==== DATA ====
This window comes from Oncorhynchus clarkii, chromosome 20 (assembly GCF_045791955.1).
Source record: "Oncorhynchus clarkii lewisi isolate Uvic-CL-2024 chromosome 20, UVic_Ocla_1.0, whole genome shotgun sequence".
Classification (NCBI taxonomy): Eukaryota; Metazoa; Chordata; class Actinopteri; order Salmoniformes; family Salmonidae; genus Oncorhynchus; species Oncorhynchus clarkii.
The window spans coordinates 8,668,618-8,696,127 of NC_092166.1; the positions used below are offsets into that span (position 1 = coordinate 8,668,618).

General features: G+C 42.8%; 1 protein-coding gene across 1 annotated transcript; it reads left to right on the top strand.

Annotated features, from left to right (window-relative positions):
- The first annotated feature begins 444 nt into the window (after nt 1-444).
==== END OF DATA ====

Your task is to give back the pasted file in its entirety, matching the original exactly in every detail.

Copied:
This window comes from Oncorhynchus clarkii, chromosome 20 (assembly GCF_045791955.1).
Source record: "Oncorhynchus clarkii lewisi isolate Uvic-CL-2024 chromosome 20, UVic_Ocla_1.0, whole genome shotgun sequence".
Classification (NCBI taxonomy): Eukaryota; Metazoa; Chordata; class Actinopteri; order Salmoniformes; family Salmonidae; genus Oncorhynchus; species Oncorhynchus clarkii.
The window spans coordinates 8,668,618-8,696,127 of NC_092166.1; the positions used below are offsets into that span (position 1 = coordinate 8,668,618).

General features: G+C 42.8%; 1 protein-coding gene across 1 annotated transcript; it reads left to right on the top strand.

Annotated features, from left to right (window-relative positions):
- The first annotated feature begins 444 nt into the window (after nt 1-444).